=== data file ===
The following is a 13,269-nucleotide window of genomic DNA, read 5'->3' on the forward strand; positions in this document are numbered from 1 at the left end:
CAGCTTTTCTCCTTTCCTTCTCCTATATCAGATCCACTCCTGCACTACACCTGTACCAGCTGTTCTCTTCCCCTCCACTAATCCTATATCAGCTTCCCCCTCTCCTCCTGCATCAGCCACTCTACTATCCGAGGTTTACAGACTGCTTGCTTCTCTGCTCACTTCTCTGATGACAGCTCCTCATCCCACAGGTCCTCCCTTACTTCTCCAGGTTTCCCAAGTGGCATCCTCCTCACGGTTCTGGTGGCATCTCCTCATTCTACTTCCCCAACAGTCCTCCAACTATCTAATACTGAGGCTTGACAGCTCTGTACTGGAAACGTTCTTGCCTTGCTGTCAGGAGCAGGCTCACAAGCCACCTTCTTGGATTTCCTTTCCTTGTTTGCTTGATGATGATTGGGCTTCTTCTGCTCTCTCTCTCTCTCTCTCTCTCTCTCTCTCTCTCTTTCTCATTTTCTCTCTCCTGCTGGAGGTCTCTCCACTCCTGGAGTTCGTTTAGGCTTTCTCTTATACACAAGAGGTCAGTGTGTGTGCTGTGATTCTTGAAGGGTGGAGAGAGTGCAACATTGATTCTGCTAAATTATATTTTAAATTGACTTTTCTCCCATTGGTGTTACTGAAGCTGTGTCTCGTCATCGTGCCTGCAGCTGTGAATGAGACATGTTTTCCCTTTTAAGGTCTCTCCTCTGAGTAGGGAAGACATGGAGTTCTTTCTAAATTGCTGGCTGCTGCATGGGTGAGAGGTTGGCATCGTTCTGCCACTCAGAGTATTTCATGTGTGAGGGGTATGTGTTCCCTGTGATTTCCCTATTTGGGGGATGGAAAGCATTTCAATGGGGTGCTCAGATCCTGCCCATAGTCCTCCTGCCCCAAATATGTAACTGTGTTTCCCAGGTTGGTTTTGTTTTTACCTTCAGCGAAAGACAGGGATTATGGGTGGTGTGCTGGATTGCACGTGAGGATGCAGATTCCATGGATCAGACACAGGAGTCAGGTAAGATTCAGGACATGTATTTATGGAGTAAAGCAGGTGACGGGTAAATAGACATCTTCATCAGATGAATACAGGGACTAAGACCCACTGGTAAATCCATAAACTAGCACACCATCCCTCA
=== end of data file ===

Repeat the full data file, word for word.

The following is a 13,269-nucleotide window of genomic DNA, read 5'->3' on the forward strand; positions in this document are numbered from 1 at the left end:
CAGCTTTTCTCCTTTCCTTCTCCTATATCAGATCCACTCCTGCACTACACCTGTACCAGCTGTTCTCTTCCCCTCCACTAATCCTATATCAGCTTCCCCCTCTCCTCCTGCATCAGCCACTCTACTATCCGAGGTTTACAGACTGCTTGCTTCTCTGCTCACTTCTCTGATGACAGCTCCTCATCCCACAGGTCCTCCCTTACTTCTCCAGGTTTCCCAAGTGGCATCCTCCTCACGGTTCTGGTGGCATCTCCTCATTCTACTTCCCCAACAGTCCTCCAACTATCTAATACTGAGGCTTGACAGCTCTGTACTGGAAACGTTCTTGCCTTGCTGTCAGGAGCAGGCTCACAAGCCACCTTCTTGGATTTCCTTTCCTTGTTTGCTTGATGATGATTGGGCTTCTTCTGCTCTCTCTCTCTCTCTCTCTCTCTCTCTCTCTCTCTTTCTCATTTTCTCTCTCCTGCTGGAGGTCTCTCCACTCCTGGAGTTCGTTTAGGCTTTCTCTTATACACAAGAGGTCAGTGTGTGTGCTGTGATTCTTGAAGGGTGGAGAGAGTGCAACATTGATTCTGCTAAATTATATTTTAAATTGACTTTTCTCCCATTGGTGTTACTGAAGCTGTGTCTCGTCATCGTGCCTGCAGCTGTGAATGAGACATGTTTTCCCTTTTAAGGTCTCTCCTCTGAGTAGGGAAGACATGGAGTTCTTTCTAAATTGCTGGCTGCTGCATGGGTGAGAGGTTGGCATCGTTCTGCCACTCAGAGTATTTCATGTGTGAGGGGTATGTGTTCCCTGTGATTTCCCTATTTGGGGGATGGAAAGCATTTCAATGGGGTGCTCAGATCCTGCCCATAGTCCTCCTGCCCCAAATATGTAACTGTGTTTCCCAGGTTGGTTTTGTTTTTACCTTCAGCGAAAGACAGGGATTATGGGTGGTGTGCTGGATTGCACGTGAGGATGCAGATTCCATGGATCAGACACAGGAGTCAGGTAAGATTCAGGACATGTATTTATGGAGTAAAGCAGGTGACGGGTAAATAGACATCTTCATCAGATGAATACAGGGACTAAGACCCACTGGTAAATCCATAAACTAGCACACCATCCCTCA